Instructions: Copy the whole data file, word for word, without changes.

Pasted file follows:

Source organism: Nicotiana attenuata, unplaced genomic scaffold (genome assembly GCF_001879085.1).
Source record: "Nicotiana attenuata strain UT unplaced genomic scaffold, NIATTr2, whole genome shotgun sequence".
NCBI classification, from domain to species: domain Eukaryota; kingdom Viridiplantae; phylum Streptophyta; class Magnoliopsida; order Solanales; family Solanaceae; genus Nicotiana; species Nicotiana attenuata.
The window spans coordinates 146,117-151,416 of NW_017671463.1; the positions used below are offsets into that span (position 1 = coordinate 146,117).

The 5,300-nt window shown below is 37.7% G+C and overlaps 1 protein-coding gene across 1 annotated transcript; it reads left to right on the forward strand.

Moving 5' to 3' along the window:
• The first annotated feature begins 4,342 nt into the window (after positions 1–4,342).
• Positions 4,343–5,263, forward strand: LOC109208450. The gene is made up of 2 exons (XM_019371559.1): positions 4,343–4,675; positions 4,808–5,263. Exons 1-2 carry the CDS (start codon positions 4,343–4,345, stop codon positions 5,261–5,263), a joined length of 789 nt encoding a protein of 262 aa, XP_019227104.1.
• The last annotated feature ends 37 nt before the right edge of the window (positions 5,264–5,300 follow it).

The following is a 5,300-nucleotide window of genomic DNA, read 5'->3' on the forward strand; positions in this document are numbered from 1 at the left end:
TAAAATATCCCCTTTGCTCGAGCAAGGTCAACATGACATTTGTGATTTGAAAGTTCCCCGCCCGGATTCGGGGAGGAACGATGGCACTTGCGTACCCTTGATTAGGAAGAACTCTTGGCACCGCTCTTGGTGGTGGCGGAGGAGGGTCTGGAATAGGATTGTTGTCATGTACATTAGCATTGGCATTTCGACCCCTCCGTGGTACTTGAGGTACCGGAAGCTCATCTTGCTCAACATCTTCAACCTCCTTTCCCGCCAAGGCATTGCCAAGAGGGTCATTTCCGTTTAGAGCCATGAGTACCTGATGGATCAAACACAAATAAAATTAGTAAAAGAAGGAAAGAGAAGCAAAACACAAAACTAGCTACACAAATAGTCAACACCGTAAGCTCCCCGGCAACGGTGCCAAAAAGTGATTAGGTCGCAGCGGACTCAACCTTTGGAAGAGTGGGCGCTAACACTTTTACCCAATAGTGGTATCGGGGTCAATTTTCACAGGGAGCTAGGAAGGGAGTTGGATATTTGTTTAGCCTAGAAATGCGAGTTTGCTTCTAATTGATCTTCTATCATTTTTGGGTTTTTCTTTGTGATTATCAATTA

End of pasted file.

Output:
Source organism: Nicotiana attenuata, unplaced genomic scaffold (genome assembly GCF_001879085.1).
Source record: "Nicotiana attenuata strain UT unplaced genomic scaffold, NIATTr2, whole genome shotgun sequence".
NCBI classification, from domain to species: domain Eukaryota; kingdom Viridiplantae; phylum Streptophyta; class Magnoliopsida; order Solanales; family Solanaceae; genus Nicotiana; species Nicotiana attenuata.
The window spans coordinates 146,117-151,416 of NW_017671463.1; the positions used below are offsets into that span (position 1 = coordinate 146,117).

The 5,300-nt window shown below is 37.7% G+C and overlaps 1 protein-coding gene across 1 annotated transcript; it reads left to right on the forward strand.

Moving 5' to 3' along the window:
• The first annotated feature begins 4,342 nt into the window (after positions 1–4,342).
• Positions 4,343–5,263, forward strand: LOC109208450. The gene is made up of 2 exons (XM_019371559.1): positions 4,343–4,675; positions 4,808–5,263. Exons 1-2 carry the CDS (start codon positions 4,343–4,345, stop codon positions 5,261–5,263), a joined length of 789 nt encoding a protein of 262 aa, XP_019227104.1.
• The last annotated feature ends 37 nt before the right edge of the window (positions 5,264–5,300 follow it).

The following is a 5,300-nucleotide window of genomic DNA, read 5'->3' on the forward strand; positions in this document are numbered from 1 at the left end:
TAAAATATCCCCTTTGCTCGAGCAAGGTCAACATGACATTTGTGATTTGAAAGTTCCCCGCCCGGATTCGGGGAGGAACGATGGCACTTGCGTACCCTTGATTAGGAAGAACTCTTGGCACCGCTCTTGGTGGTGGCGGAGGAGGGTCTGGAATAGGATTGTTGTCATGTACATTAGCATTGGCATTTCGACCCCTCCGTGGTACTTGAGGTACCGGAAGCTCATCTTGCTCAACATCTTCAACCTCCTTTCCCGCCAAGGCATTGCCAAGAGGGTCATTTCCGTTTAGAGCCATGAGTACCTGATGGATCAAACACAAATAAAATTAGTAAAAGAAGGAAAGAGAAGCAAAACACAAAACTAGCTACACAAATAGTCAACACCGTAAGCTCCCCGGCAACGGTGCCAAAAAGTGATTAGGTCGCAGCGGACTCAACCTTTGGAAGAGTGGGCGCTAACACTTTTACCCAATAGTGGTATCGGGGTCAATTTTCACAGGGAGCTAGGAAGGGAGTTGGATATTTGTTTAGCCTAGAAATGCGAGTTTGCTTCTAATTGATCTTCTATCATTTTTGGGTTTTTCTTTGTGATTATCAATTA